School Garden Design

There are a whole range of considerations that need to be made when developing a garden design. These include who will be using the garden, what it will be used for, how much it will be used and what products are desired for the garden.

Through consultation with the interested members of the P&C I developed a garden plan that included more raised garden beds (for growing veggies, one per class), a chook coop (for eggs, composting), a worm-farm (for composting), improving of the orchard, swales for water harvesting and the facilities to pot up seeds and seedlings and a nursury for them. Also in the plans are a sheltered outdoor classroom space and additional beds for planting herbs and other veggies.

In the eastern part of the garden, near the shed we have the garden’s zone 1. This is an area for frequent use that is easily supervised. Surrounding the shed we have potting benches and a sink which we hope to plumb for washing hands and tools and seedlings. Further we have soil and compost pens to use for plant potting.

The chickens are located here for frequent observation and easy access by the students collecting eggs and feeding the chickens. In this area we hope to build a pizza oven at the edge of the hall and an outdoor classroom beneath the two large trees to facilitate learning outdoors and the transition between indoor and outdoor learning.

Zone 1: the potting benches, soil pen, chook coop

On the Northern side of the shed we have raised beds for each class to use and a nursery shelves where seedlings can be grown and raised. A worm farm is located here to turn food scraps into compost and worm juice and I hope to build a solar food dehydrator here to assist in processing produce coming out of the garden. Up the hill from these beds there is a swale which is a level ditch on the contour of the hill. Because water finds it own level, when it hits the swales it spreads out across the hill rather than flowing straight down. This holds the water and allows it to soak in rather than running off. This stores water in the soil and assists the plants below the swale to grow. The swale in the garden is now growing peas and beans and below the swale are fruit trees and pollinator attracting natives.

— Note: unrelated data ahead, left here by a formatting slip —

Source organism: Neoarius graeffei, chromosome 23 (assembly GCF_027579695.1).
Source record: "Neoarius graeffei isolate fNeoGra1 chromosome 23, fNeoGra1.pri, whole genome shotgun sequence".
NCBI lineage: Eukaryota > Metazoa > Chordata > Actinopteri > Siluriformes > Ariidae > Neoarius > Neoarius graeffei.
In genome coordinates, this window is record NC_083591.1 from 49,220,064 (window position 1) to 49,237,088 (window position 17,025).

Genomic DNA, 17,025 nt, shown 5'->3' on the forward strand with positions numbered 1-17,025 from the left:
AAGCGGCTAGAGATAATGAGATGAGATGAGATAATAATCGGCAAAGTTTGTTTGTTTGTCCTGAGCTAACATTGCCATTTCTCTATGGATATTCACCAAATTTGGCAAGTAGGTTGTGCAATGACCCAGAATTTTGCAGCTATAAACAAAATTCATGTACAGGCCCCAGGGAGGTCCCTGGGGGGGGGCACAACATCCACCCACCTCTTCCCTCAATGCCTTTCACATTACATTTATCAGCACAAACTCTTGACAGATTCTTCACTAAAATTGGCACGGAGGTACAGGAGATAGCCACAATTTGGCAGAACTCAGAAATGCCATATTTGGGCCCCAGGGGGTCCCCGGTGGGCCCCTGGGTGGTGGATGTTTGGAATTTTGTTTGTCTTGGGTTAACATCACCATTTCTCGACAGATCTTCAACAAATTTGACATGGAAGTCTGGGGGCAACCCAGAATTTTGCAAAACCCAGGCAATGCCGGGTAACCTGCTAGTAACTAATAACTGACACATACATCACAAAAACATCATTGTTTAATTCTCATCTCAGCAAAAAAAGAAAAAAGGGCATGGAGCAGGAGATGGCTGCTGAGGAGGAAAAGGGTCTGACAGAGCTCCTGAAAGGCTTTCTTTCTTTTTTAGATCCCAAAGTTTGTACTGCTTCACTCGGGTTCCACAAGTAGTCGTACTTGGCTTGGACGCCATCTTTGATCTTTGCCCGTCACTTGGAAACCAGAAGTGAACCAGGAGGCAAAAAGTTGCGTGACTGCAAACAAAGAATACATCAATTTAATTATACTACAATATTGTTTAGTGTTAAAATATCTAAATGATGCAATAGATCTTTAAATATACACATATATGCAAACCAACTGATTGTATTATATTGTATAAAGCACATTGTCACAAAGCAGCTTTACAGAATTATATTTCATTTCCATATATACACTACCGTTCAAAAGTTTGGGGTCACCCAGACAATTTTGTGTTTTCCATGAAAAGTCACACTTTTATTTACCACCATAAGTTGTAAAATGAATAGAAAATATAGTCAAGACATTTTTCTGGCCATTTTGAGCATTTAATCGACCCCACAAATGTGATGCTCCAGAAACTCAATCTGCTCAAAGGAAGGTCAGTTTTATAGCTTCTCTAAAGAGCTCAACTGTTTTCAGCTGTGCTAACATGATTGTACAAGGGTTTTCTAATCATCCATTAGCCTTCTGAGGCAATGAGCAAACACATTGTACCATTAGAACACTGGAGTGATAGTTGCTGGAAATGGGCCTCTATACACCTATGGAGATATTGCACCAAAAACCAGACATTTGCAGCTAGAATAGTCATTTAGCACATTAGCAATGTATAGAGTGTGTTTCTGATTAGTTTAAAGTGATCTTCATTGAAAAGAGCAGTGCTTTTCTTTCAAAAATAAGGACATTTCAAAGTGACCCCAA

The fruit tree areas have been mulched to prevent cooch grass from growing among the trees. These have been inter-planted with nitrogen fixing companion plants such as Hardenbergia sp and Acacia. As we move into spring I hope to add understory plants such as raspberries, strawberries, loganberries and beneficial herbs including yarrow, tansy and garlic.

The Raised beds, nursury, swale and food forest

Between the two food forests is an area where I hope to set up raised beds that can be accessed by the pathways. This is known as a keyhole bed. This will allow for an area where all kinds of different veggies and fruit can grow and we can have a bit of an experiment with the possible additions to the garden. This area will also incorporate a herb garden for cooking delicious things like Pizza!!! These food forest zones are known as zone 2 as they require less attention than the aspects of the garden in zone 1.

The food forests

If you have any questions or comments about the design use the comments feature and I’ll talk with you about them.

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